There’s a bit of a groove-metal vibe to the storming These 25 Wise Members, that dips into moments of frantic post-hardcore, ala The Blood Brothers (think overlapping vocal trade-offs that gnaw and gnash at each other) whilst the frenetic guitar work from Alan Booth, not to mention the vibrant blasts of pure ecstasy provided by the brass section and the bending, crushing, riffs in the last 30 seconds all create this chaotic aural swirl of deranged brilliance. Euphoria seems to be something that runs through this album, especially on the bouncing almost pop-metal A Busy Monday In The Springtime, which utilizes a huge sing-a-long chorus of “shut your eyes and do exactly what we practiced” and I can see this being one of those anthemic moments if the band were to ever tour and play this – mass audience participation.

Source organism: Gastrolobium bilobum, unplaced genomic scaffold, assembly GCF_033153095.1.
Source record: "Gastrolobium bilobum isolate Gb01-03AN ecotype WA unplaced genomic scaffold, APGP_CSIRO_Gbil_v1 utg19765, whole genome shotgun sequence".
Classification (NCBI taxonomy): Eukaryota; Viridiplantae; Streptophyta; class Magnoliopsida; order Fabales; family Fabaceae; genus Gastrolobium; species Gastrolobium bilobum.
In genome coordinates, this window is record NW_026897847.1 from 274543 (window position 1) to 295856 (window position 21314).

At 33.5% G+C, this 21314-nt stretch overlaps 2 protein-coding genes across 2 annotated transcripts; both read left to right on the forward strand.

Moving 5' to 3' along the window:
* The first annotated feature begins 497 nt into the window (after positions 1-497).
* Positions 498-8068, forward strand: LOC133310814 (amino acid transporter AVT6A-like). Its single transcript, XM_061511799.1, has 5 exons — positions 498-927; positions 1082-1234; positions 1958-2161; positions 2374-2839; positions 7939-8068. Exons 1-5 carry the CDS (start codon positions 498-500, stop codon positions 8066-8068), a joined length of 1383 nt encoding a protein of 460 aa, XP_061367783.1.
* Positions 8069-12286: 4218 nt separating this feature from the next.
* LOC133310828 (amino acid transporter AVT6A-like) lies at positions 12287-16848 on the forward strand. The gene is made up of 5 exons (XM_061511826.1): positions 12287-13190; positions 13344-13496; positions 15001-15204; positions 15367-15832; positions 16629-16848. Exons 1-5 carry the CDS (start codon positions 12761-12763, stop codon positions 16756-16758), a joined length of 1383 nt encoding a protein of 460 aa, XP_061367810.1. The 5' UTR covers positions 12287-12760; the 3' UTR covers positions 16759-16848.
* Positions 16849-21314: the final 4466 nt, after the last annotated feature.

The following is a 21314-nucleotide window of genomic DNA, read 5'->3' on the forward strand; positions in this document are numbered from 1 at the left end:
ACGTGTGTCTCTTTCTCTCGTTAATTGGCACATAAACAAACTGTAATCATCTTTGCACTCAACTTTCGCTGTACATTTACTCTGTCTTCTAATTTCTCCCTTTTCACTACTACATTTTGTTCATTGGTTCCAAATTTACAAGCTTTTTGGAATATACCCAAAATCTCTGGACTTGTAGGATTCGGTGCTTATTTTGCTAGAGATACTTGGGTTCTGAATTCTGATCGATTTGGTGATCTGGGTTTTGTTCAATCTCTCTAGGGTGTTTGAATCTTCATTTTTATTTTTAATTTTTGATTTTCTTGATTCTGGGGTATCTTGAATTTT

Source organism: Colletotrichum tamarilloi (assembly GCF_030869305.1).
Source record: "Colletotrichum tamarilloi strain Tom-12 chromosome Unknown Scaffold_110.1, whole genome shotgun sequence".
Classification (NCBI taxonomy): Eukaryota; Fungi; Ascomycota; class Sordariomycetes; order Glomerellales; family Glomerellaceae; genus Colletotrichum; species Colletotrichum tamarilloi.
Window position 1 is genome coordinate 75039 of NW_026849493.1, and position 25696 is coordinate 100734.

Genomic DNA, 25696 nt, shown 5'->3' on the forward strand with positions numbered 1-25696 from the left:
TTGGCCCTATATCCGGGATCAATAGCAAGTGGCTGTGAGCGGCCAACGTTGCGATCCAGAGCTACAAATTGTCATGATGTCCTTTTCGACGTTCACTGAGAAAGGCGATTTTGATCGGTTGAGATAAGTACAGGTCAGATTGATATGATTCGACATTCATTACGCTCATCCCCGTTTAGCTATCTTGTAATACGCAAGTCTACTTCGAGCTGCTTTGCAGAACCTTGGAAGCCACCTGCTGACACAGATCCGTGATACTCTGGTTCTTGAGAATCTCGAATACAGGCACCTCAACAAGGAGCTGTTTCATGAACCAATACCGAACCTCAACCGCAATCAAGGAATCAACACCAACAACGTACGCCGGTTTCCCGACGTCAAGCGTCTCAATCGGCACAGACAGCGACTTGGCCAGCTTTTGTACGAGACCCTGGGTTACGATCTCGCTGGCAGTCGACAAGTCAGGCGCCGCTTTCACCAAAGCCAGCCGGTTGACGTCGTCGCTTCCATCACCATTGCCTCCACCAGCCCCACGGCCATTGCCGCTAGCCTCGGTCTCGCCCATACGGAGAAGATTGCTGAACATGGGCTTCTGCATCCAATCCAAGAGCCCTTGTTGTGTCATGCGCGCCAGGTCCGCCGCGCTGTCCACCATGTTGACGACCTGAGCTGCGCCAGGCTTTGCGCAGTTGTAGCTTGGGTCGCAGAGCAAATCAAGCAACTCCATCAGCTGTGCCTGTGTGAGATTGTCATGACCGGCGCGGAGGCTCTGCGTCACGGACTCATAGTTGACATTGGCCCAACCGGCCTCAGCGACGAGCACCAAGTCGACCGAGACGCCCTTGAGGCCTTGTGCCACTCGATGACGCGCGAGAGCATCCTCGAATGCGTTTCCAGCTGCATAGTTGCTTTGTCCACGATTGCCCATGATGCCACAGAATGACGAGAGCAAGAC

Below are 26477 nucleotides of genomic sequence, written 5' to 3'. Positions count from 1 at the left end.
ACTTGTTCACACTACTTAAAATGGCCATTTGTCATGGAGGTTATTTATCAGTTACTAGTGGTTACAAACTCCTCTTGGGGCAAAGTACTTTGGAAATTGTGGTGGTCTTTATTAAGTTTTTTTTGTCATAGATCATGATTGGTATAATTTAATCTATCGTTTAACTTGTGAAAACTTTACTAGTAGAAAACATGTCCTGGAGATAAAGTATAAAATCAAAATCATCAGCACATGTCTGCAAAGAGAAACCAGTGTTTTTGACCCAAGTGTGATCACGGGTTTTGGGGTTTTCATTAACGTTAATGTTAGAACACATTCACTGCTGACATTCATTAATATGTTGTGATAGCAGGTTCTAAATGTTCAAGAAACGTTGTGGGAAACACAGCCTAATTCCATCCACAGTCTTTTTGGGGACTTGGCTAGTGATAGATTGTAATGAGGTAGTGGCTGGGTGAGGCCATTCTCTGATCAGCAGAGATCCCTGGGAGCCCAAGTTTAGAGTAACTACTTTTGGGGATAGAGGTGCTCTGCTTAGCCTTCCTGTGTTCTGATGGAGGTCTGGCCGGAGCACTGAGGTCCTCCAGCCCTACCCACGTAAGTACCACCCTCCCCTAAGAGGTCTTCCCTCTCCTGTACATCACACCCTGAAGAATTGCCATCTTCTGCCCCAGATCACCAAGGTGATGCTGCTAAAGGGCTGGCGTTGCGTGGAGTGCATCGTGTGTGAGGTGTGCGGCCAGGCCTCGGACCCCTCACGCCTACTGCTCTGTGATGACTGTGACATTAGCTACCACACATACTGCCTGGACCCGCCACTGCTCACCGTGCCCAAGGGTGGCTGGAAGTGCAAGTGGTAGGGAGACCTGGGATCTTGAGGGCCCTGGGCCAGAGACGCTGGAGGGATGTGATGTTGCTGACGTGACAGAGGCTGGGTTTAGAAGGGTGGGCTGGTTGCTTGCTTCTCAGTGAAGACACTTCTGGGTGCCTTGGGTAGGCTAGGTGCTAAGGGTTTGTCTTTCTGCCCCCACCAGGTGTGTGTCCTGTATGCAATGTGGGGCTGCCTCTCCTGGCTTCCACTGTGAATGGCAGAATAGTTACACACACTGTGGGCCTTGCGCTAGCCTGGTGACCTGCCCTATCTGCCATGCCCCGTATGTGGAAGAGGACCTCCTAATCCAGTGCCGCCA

The final track, Execution, has an almost battle-metal stomp to it, all galloping riffs and drumrolls, with these trade-off vocals between Fraser and guest-vocalist, Stuart Warwick, who eloquently poses the question “I didn’t follow you for violence/so just explain what lead us to…” while Fraser snaps back like a rabid dog, a tirade of supposed reasons, backed by this rolling burst of flailing hardcore. The last 40 seconds and I may be completely wrong on this, make me think of cult leader Shoko Asahara, in the executioner’s chair, berating all those around him as he’s finally put to death, his madness and devotion to the cause completely consuming him, whilst his rantings, expressed by both Fraser and possibly Warwick, sound as if they are attempting to tear each other apart as the song reaches it’s grim, breathless final-meltdown.